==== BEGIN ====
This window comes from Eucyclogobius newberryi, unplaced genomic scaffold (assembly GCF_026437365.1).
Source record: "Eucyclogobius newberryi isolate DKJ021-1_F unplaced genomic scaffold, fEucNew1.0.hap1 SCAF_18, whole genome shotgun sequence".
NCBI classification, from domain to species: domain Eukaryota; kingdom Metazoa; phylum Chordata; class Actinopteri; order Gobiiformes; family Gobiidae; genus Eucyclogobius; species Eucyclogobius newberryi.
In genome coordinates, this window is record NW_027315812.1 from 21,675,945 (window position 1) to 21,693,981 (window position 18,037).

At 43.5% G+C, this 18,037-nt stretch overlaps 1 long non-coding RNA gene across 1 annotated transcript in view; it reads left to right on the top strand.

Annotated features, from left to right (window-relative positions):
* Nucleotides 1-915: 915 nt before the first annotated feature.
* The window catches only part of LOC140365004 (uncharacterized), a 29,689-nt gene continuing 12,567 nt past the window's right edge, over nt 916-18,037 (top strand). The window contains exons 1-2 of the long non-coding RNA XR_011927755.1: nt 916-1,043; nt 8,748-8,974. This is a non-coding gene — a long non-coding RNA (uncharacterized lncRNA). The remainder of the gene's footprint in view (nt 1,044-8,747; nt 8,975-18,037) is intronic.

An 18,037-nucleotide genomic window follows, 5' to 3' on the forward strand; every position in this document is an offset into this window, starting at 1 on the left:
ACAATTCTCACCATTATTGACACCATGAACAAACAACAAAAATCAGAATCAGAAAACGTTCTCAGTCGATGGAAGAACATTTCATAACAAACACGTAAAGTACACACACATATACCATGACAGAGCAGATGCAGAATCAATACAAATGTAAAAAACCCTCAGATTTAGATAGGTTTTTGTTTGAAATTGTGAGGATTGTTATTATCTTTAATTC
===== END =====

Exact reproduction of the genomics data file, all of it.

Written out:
This window comes from Eucyclogobius newberryi, unplaced genomic scaffold (assembly GCF_026437365.1).
Source record: "Eucyclogobius newberryi isolate DKJ021-1_F unplaced genomic scaffold, fEucNew1.0.hap1 SCAF_18, whole genome shotgun sequence".
NCBI classification, from domain to species: domain Eukaryota; kingdom Metazoa; phylum Chordata; class Actinopteri; order Gobiiformes; family Gobiidae; genus Eucyclogobius; species Eucyclogobius newberryi.
In genome coordinates, this window is record NW_027315812.1 from 21,675,945 (window position 1) to 21,693,981 (window position 18,037).

At 43.5% G+C, this 18,037-nt stretch overlaps 1 long non-coding RNA gene across 1 annotated transcript in view; it reads left to right on the top strand.

Annotated features, from left to right (window-relative positions):
* Nucleotides 1-915: 915 nt before the first annotated feature.
* The window catches only part of LOC140365004 (uncharacterized), a 29,689-nt gene continuing 12,567 nt past the window's right edge, over nt 916-18,037 (top strand). The window contains exons 1-2 of the long non-coding RNA XR_011927755.1: nt 916-1,043; nt 8,748-8,974. This is a non-coding gene — a long non-coding RNA (uncharacterized lncRNA). The remainder of the gene's footprint in view (nt 1,044-8,747; nt 8,975-18,037) is intronic.

An 18,037-nucleotide genomic window follows, 5' to 3' on the forward strand; every position in this document is an offset into this window, starting at 1 on the left:
ACAATTCTCACCATTATTGACACCATGAACAAACAACAAAAATCAGAATCAGAAAACGTTCTCAGTCGATGGAAGAACATTTCATAACAAACACGTAAAGTACACACACATATACCATGACAGAGCAGATGCAGAATCAATACAAATGTAAAAAACCCTCAGATTTAGATAGGTTTTTGTTTGAAATTGTGAGGATTGTTATTATCTTTAATTC